Creative Commons License

Creative Commons License
This work is licensed under a Creative Commons Attribution-Noncommercial-No Derivative Works 4.0 License.

Date of Graduation

Spring 2012

Document Type


Degree Name

Master of Arts (MA)


Department of Graduate Psychology


The current paper reviewed two widely used approaches to assessing construct stability over two time points (rank-order and mean-level consistency), as well as common misconceptions about what each indicates. In addition, the application of longitudinal mean and covariance structures (LMACS) analysis as a modern approach to assessing construct stability was explained and demonstrated by assessing the stability of psychological entitlement over 1.5 years measured via the Psychological Entitlement Scale (PES). Confirmatory factor analysis supported a one-factor solution for the PES at both time points, and reliability of scores was adequate (ω = .88 and .89). Full configural and metric invariance and partial scalar invariance were established for the PES. Rank-order consistency of factor scores was moderate (r = .61) and the latent mean difference in psychological entitlement across time was not statistically significant. Results provided construct validity evidence for the PES regarding measurement invariance and also indicated that psychological entitlement tended to be stable on average but not at the individual level over 1.5 years. Discussion of the effects of differential item functioning (DIF) of scalar non-invariant items on mean difference testing and use of the PES with observed scores, the change in psychological entitlement at the individual level, and the advantages of LMACS analysis as a unified approach to assessing construct stability is also provided.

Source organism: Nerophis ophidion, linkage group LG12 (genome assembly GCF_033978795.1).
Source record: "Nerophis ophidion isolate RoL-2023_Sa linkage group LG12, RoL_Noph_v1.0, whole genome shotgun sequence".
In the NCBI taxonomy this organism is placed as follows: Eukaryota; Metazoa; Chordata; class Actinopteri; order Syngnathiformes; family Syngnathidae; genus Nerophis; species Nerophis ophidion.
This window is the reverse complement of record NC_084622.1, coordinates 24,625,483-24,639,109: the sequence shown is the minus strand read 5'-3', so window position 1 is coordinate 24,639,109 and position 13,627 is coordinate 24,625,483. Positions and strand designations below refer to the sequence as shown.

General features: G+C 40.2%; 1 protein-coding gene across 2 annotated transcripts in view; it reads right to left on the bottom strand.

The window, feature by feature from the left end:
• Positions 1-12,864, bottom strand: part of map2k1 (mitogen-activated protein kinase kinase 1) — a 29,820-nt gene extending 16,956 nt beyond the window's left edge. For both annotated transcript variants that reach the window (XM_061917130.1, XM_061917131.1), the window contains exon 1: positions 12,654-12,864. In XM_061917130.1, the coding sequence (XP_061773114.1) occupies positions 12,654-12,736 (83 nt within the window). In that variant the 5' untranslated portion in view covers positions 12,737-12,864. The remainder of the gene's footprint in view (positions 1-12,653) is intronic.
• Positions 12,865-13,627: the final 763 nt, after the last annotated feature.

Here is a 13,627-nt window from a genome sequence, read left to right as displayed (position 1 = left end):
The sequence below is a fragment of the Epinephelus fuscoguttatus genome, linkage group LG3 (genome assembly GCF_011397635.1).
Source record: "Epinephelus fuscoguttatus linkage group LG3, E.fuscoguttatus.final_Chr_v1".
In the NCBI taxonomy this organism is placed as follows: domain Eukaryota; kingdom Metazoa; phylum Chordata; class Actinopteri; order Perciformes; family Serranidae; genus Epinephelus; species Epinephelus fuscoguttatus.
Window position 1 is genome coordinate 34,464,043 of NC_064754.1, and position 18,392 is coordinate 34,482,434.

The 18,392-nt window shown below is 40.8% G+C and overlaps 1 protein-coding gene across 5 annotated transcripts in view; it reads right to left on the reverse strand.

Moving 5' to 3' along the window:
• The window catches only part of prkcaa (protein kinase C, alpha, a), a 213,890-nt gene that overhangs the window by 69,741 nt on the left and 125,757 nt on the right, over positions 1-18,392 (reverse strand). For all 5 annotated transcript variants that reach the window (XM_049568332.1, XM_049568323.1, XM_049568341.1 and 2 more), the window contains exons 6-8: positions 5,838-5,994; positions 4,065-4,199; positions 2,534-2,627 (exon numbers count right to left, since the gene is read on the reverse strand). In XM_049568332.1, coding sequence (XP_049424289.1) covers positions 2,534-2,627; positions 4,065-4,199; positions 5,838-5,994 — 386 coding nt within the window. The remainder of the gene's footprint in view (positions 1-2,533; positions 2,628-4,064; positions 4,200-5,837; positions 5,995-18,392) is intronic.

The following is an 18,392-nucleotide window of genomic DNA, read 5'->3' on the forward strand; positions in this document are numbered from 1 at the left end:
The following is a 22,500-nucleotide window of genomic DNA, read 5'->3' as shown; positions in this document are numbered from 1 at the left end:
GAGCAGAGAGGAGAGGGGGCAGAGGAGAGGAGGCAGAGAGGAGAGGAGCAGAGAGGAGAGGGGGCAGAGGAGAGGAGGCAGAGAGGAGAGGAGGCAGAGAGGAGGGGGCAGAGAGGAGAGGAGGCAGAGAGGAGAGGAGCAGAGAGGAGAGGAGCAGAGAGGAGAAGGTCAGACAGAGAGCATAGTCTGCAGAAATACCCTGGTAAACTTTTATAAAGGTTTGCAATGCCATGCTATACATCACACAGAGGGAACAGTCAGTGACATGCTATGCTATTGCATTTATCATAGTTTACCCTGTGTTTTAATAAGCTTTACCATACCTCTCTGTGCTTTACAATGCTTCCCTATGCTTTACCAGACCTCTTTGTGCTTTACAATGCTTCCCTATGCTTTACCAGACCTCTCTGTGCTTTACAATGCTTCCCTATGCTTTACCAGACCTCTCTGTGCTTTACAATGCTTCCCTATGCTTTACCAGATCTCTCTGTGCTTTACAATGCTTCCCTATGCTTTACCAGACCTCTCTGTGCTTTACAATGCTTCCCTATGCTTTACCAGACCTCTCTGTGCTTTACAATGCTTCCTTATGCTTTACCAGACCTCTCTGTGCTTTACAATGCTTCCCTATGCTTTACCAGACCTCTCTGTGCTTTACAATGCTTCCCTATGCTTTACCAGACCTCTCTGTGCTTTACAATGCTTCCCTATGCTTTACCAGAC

Included in

Psychology Commons



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